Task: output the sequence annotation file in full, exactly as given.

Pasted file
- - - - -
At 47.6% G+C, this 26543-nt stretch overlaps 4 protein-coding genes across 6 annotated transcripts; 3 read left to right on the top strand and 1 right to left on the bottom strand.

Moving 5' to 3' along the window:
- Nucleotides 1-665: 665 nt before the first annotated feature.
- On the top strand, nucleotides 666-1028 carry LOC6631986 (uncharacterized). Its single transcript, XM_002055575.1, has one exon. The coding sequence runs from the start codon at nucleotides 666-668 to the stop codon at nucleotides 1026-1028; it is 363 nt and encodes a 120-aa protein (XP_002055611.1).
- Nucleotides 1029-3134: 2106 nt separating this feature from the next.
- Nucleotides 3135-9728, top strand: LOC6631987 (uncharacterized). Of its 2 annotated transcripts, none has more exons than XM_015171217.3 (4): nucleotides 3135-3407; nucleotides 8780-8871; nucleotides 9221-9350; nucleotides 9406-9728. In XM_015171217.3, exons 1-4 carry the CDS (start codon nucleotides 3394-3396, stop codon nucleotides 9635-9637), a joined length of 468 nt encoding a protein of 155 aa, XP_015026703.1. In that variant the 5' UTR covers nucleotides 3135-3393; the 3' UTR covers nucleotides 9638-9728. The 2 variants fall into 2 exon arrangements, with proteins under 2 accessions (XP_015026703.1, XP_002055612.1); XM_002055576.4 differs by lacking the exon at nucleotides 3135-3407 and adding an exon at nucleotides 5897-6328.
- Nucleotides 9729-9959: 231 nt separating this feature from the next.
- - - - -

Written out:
At 47.6% G+C, this 26543-nt stretch overlaps 4 protein-coding genes across 6 annotated transcripts; 3 read left to right on the top strand and 1 right to left on the bottom strand.

Moving 5' to 3' along the window:
- Nucleotides 1-665: 665 nt before the first annotated feature.
- On the top strand, nucleotides 666-1028 carry LOC6631986 (uncharacterized). Its single transcript, XM_002055575.1, has one exon. The coding sequence runs from the start codon at nucleotides 666-668 to the stop codon at nucleotides 1026-1028; it is 363 nt and encodes a 120-aa protein (XP_002055611.1).
- Nucleotides 1029-3134: 2106 nt separating this feature from the next.
- Nucleotides 3135-9728, top strand: LOC6631987 (uncharacterized). Of its 2 annotated transcripts, none has more exons than XM_015171217.3 (4): nucleotides 3135-3407; nucleotides 8780-8871; nucleotides 9221-9350; nucleotides 9406-9728. In XM_015171217.3, exons 1-4 carry the CDS (start codon nucleotides 3394-3396, stop codon nucleotides 9635-9637), a joined length of 468 nt encoding a protein of 155 aa, XP_015026703.1. In that variant the 5' UTR covers nucleotides 3135-3393; the 3' UTR covers nucleotides 9638-9728. The 2 variants fall into 2 exon arrangements, with proteins under 2 accessions (XP_015026703.1, XP_002055612.1); XM_002055576.4 differs by lacking the exon at nucleotides 3135-3407 and adding an exon at nucleotides 5897-6328.
- Nucleotides 9729-9959: 231 nt separating this feature from the next.